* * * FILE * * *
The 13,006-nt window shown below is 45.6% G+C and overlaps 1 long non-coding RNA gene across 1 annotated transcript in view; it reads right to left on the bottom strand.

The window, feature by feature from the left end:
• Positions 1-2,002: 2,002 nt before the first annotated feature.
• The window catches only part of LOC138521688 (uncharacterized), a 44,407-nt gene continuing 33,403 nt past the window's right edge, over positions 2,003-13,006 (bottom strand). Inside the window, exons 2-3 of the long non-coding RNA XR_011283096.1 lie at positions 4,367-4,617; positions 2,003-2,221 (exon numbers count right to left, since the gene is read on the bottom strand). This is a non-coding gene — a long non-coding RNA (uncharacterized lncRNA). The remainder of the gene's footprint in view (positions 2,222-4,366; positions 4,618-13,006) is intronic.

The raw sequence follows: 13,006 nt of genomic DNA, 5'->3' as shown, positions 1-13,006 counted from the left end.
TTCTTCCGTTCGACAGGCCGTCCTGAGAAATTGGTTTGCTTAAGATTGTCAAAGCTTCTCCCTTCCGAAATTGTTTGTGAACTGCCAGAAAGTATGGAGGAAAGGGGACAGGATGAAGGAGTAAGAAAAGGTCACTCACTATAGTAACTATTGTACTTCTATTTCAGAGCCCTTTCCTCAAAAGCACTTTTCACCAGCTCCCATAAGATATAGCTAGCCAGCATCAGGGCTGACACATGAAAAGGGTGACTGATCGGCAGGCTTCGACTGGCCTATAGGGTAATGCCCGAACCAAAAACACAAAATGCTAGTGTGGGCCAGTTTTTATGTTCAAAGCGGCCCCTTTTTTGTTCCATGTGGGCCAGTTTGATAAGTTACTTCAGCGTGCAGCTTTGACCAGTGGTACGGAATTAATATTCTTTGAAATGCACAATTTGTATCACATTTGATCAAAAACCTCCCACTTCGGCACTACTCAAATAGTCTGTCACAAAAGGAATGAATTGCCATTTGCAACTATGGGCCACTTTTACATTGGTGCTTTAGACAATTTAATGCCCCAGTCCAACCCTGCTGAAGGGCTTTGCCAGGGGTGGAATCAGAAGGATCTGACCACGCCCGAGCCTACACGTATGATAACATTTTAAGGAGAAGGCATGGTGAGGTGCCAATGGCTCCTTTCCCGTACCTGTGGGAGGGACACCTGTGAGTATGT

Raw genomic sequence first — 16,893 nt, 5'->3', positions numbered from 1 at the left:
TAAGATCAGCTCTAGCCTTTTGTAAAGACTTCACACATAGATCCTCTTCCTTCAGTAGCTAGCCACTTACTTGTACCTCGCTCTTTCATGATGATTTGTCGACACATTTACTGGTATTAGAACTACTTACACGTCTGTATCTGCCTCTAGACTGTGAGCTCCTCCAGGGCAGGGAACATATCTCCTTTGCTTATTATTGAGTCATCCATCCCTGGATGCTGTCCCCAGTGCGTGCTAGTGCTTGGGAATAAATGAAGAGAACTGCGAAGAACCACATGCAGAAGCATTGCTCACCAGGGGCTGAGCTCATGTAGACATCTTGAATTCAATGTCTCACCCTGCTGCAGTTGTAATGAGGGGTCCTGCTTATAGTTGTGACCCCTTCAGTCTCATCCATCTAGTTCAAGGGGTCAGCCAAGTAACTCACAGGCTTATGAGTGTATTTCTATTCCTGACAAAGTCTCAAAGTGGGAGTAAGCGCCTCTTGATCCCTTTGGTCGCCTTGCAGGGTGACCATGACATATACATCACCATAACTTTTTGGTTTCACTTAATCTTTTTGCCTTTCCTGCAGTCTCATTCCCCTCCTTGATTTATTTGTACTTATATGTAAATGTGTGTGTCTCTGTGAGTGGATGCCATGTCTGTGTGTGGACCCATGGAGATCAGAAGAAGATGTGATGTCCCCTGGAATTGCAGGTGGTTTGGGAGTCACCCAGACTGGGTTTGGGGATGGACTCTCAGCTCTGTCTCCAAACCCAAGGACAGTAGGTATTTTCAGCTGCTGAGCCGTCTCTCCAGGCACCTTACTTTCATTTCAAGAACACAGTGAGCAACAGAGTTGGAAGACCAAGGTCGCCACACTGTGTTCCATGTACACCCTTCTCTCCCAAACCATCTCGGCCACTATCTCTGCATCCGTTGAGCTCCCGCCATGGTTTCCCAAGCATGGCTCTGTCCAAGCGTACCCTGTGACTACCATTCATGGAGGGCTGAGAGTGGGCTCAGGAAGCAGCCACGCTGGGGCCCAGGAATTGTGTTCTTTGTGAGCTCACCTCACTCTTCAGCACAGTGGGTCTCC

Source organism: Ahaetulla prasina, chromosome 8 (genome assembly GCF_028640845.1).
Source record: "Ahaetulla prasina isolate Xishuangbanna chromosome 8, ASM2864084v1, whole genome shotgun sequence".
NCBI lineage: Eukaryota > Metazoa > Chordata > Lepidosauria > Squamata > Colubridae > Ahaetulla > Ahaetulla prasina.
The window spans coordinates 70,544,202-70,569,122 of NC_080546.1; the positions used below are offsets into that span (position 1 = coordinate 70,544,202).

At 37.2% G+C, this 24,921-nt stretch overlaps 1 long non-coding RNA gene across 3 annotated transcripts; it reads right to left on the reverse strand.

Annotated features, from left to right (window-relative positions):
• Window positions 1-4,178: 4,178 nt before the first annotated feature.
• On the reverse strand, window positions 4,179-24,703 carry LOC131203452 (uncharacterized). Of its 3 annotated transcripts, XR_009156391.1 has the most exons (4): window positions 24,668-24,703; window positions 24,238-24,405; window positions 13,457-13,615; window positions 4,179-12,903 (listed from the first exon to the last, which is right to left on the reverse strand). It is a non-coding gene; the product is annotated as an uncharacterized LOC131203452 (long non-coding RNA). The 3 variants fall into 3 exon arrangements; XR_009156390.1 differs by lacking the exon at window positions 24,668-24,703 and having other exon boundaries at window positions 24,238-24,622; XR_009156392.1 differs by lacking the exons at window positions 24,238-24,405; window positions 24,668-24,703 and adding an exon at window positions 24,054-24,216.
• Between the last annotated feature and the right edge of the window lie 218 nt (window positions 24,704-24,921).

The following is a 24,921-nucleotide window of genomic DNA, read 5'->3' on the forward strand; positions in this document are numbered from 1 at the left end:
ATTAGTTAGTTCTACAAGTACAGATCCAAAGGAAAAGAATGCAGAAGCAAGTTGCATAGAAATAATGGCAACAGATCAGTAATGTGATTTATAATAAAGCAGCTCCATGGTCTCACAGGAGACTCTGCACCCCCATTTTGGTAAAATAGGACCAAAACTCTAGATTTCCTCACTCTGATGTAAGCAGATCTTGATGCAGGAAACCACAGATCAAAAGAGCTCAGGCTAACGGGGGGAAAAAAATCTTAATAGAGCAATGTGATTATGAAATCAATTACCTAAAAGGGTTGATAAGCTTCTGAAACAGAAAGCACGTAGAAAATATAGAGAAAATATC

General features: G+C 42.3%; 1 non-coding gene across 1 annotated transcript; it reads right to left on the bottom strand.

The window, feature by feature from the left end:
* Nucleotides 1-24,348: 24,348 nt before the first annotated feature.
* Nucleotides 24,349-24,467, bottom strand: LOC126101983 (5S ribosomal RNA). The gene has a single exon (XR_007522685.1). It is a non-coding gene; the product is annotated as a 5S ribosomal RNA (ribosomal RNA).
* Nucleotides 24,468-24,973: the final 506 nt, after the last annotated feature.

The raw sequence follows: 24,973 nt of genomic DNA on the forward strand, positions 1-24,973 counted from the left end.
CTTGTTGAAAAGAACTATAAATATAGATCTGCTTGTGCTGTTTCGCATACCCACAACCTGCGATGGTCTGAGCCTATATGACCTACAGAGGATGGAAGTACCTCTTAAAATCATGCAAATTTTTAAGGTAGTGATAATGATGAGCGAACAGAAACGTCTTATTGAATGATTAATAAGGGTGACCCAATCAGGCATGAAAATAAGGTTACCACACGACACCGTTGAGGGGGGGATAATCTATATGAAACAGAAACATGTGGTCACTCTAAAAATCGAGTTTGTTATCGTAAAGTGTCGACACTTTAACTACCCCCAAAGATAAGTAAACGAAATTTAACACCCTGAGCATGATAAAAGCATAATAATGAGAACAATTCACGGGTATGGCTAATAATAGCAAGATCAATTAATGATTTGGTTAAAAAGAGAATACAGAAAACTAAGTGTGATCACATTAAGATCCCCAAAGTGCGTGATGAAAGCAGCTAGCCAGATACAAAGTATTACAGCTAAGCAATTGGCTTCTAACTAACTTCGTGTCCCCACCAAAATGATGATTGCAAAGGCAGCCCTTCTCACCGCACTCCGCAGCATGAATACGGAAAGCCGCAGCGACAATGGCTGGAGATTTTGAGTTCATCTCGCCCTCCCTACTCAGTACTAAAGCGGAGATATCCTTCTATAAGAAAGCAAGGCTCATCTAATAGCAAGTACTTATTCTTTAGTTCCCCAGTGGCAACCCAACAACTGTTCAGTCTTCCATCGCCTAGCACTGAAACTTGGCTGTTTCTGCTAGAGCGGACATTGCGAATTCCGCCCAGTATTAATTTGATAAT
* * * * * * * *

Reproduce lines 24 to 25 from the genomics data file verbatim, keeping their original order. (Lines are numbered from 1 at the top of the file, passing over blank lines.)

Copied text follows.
* Nucleotides 24,468-24,973: the final 506 nt, after the last annotated feature.

The raw sequence follows: 24,973 nt of genomic DNA on the forward strand, positions 1-24,973 counted from the left end.